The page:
"I was kind of excited about it. I'm embracing learning from someone else. At the same time, I still have a big role as a starter, so I've just got to play my part."

Added Doss: "It's great having another veteran guy here to learn from. He's here to make plays and I'm sure we can use him a lot."

According to Harbaugh, the Ravens won't shift Smith's position because of Evans' presence. The Ravens plan to use Smith strictly at split end whereas Evans will operate outside and in the slot.

"He's not really moving to a new position," Harbaugh said. "Torrey has to learn both sides anyway. I think Torrey just continues to progress and move forward."

Evans wasn't necessarily surprised to be traded, not with the emergence of Steve Johnson as the Bills' top wide receiver.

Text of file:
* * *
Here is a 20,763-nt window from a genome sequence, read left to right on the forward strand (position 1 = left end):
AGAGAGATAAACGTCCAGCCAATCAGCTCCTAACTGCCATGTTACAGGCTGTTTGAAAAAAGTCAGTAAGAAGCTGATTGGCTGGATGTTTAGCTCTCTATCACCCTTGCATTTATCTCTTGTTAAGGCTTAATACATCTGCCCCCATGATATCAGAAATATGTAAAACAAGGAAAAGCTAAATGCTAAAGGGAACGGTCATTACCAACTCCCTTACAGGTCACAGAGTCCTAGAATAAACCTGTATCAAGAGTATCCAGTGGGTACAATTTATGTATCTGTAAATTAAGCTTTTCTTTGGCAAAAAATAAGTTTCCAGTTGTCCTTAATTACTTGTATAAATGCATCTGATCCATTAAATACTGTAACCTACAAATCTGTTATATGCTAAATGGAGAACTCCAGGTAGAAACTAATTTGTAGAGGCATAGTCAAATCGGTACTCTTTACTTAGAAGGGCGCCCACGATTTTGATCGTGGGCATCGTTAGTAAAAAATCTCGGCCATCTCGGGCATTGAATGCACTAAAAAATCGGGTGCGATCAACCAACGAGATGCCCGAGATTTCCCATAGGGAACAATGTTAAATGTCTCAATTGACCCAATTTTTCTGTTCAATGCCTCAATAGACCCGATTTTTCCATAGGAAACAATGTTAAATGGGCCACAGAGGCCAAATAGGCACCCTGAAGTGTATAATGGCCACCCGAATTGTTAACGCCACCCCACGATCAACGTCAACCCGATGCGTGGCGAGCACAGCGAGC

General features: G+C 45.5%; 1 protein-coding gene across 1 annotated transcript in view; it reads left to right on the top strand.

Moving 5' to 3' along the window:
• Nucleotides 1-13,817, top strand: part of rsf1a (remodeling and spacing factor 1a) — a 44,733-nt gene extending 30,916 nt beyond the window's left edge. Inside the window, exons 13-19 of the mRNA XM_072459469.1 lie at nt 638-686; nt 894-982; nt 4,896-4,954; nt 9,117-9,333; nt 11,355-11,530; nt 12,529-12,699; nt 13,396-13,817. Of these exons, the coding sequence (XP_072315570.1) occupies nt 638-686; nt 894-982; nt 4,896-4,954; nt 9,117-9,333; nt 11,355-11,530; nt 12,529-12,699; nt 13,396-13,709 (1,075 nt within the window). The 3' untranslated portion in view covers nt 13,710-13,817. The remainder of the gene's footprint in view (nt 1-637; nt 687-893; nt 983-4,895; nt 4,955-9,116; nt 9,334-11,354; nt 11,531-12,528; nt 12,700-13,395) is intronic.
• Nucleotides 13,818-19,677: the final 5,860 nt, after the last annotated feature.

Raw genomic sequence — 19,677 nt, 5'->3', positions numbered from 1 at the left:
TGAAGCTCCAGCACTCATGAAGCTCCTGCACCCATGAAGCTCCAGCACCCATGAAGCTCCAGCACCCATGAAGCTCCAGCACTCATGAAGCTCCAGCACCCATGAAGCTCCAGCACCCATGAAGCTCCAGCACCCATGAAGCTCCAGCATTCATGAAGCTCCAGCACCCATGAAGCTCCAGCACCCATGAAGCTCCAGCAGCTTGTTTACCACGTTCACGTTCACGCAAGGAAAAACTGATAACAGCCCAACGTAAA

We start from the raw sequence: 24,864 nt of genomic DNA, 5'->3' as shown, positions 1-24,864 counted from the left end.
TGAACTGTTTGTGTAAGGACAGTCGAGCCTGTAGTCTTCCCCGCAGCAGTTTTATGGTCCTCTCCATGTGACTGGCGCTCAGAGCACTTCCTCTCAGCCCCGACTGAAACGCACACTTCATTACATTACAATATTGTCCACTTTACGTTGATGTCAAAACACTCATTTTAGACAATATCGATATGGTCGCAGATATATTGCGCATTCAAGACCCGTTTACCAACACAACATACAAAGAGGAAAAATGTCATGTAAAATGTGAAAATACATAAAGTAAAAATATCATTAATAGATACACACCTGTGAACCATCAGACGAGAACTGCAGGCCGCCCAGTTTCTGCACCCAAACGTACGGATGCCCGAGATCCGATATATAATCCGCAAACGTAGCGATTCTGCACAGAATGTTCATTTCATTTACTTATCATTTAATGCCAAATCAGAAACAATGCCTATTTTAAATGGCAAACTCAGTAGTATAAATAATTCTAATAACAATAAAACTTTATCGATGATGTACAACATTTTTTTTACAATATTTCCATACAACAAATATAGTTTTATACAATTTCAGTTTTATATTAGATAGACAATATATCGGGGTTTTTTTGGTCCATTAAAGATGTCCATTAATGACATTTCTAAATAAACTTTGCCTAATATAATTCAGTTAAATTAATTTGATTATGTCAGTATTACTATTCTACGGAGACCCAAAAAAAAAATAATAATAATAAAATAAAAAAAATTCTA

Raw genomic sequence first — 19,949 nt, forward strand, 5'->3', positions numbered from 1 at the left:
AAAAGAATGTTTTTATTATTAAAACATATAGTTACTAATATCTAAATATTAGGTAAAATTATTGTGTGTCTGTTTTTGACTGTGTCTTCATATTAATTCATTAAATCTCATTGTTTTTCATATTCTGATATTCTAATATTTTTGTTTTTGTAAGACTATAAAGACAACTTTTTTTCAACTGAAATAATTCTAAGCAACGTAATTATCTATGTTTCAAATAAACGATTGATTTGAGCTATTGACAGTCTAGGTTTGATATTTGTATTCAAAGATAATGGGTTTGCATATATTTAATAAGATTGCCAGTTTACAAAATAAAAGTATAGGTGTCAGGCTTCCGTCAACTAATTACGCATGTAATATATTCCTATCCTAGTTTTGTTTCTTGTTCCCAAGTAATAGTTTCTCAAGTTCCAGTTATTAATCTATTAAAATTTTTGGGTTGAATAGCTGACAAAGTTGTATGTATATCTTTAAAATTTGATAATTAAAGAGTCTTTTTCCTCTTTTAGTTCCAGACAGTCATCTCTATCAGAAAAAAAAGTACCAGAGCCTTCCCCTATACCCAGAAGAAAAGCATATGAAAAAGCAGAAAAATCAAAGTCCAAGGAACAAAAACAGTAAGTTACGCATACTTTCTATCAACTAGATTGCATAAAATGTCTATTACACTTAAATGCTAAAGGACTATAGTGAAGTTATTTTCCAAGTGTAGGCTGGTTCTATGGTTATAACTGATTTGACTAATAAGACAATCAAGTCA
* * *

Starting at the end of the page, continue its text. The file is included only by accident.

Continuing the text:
He learned of the trade during his return to Buffalo from Rochester where the Bills hold training camp, quickly boarding an airplane and getting to Baltimore on Friday night.

Gradually seeing his role reduced in Buffalo, Evans doesn't mind the change of scenery. "On their part, I think they were trying to get me to a good organization and I thank them for that," Evans said. "It didn't surprise me by the way things were going and the direction they wanted to go. It really didn't surprise me. You just have to roll with it. This is a new situation for me. I am happy to be here." News And Notes : Yanda, Cody sidelined at practice Harewood activated